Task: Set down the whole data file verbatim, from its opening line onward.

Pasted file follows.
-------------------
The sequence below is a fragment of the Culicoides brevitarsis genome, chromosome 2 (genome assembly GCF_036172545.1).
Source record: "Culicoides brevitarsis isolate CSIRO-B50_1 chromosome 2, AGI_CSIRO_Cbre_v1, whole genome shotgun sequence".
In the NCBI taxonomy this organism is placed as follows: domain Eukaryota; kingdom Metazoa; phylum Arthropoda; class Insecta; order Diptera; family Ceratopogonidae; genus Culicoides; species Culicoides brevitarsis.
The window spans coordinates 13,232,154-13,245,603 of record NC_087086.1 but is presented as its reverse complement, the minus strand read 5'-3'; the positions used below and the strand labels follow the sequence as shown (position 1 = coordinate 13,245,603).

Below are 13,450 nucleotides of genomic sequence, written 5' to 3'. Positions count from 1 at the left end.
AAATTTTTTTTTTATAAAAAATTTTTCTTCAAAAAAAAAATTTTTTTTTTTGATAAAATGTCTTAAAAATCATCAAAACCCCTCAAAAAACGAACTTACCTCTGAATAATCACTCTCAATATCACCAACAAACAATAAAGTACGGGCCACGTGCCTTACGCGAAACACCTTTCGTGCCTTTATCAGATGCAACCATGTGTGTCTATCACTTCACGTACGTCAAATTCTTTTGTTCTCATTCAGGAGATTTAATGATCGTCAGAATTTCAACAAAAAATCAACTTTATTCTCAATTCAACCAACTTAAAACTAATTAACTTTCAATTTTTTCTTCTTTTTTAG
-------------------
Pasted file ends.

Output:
The sequence below is a fragment of the Culicoides brevitarsis genome, chromosome 2 (genome assembly GCF_036172545.1).
Source record: "Culicoides brevitarsis isolate CSIRO-B50_1 chromosome 2, AGI_CSIRO_Cbre_v1, whole genome shotgun sequence".
In the NCBI taxonomy this organism is placed as follows: domain Eukaryota; kingdom Metazoa; phylum Arthropoda; class Insecta; order Diptera; family Ceratopogonidae; genus Culicoides; species Culicoides brevitarsis.
The window spans coordinates 13,232,154-13,245,603 of record NC_087086.1 but is presented as its reverse complement, the minus strand read 5'-3'; the positions used below and the strand labels follow the sequence as shown (position 1 = coordinate 13,245,603).

Below are 13,450 nucleotides of genomic sequence, written 5' to 3'. Positions count from 1 at the left end.
AAATTTTTTTTTTATAAAAAATTTTTCTTCAAAAAAAAAATTTTTTTTTTTGATAAAATGTCTTAAAAATCATCAAAACCCCTCAAAAAACGAACTTACCTCTGAATAATCACTCTCAATATCACCAACAAACAATAAAGTACGGGCCACGTGCCTTACGCGAAACACCTTTCGTGCCTTTATCAGATGCAACCATGTGTGTCTATCACTTCACGTACGTCAAATTCTTTTGTTCTCATTCAGGAGATTTAATGATCGTCAGAATTTCAACAAAAAATCAACTTTATTCTCAATTCAACCAACTTAAAACTAATTAACTTTCAATTTTTTCTTCTTTTTTAG